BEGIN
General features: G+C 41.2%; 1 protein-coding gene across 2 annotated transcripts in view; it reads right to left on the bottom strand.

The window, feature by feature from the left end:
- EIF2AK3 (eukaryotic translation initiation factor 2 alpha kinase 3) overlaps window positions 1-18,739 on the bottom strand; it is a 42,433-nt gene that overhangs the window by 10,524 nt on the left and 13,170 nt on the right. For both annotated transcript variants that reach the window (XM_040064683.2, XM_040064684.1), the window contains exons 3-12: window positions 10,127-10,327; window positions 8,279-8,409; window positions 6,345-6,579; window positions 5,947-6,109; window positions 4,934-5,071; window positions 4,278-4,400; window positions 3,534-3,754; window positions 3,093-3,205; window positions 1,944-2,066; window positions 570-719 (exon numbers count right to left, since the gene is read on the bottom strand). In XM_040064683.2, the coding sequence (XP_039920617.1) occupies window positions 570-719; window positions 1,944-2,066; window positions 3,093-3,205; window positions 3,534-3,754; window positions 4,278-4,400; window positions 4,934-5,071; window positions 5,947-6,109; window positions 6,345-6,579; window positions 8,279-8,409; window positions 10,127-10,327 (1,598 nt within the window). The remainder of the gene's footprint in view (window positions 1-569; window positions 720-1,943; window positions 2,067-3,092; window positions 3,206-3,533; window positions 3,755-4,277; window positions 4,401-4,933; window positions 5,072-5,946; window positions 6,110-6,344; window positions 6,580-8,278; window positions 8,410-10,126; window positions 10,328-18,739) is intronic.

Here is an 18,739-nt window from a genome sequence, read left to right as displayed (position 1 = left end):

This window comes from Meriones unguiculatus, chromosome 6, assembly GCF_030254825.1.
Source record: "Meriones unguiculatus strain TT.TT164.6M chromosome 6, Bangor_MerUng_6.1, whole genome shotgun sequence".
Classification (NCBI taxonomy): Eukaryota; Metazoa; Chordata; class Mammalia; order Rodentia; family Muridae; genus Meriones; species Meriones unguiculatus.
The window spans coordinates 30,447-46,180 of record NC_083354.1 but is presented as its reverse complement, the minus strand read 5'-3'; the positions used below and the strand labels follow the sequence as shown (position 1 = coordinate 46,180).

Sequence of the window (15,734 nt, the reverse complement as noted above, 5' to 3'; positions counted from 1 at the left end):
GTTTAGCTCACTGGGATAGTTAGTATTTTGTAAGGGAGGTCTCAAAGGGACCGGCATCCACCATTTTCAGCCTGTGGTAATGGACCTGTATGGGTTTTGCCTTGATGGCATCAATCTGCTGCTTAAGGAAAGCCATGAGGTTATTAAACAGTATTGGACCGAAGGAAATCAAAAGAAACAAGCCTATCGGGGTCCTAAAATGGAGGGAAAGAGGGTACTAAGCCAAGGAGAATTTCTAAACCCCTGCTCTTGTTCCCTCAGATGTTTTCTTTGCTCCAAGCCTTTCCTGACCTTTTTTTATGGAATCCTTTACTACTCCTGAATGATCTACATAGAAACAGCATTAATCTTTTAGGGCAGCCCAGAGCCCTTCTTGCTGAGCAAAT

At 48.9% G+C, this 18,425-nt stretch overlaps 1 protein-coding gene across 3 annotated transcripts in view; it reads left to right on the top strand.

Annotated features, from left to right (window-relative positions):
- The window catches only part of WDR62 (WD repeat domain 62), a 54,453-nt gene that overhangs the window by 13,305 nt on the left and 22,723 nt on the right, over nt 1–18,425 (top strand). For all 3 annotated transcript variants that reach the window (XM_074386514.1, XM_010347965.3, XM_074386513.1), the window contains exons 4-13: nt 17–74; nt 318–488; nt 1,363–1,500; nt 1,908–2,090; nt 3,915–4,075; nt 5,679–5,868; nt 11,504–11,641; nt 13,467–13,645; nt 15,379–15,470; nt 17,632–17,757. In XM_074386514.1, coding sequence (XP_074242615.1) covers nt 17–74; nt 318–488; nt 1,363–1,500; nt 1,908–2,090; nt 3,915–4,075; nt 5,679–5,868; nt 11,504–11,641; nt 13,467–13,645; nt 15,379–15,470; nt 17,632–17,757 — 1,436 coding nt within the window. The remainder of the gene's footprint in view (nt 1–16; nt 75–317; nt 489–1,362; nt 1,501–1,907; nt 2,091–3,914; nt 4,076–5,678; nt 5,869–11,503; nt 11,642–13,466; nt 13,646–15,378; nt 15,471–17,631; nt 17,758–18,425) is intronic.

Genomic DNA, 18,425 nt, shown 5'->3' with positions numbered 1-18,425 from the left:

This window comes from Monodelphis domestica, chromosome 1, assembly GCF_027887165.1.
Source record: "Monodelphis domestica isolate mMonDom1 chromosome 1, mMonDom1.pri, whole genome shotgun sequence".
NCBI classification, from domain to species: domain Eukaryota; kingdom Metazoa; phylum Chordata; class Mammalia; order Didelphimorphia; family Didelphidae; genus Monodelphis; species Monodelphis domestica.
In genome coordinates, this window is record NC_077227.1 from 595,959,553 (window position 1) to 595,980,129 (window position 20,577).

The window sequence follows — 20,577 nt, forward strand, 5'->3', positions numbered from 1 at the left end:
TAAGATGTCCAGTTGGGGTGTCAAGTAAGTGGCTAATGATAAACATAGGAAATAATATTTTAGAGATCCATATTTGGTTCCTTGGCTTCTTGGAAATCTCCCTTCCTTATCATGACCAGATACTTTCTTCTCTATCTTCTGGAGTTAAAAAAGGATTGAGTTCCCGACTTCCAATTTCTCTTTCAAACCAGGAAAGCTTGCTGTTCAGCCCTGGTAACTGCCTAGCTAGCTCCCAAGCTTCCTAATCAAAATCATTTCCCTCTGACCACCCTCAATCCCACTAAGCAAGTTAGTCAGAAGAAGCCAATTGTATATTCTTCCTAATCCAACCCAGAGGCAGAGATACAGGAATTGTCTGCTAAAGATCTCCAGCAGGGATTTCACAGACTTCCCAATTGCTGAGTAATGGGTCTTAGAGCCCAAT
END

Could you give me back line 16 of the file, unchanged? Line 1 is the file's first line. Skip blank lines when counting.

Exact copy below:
Source record: "Monodelphis domestica isolate mMonDom1 chromosome 1, mMonDom1.pri, whole genome shotgun sequence".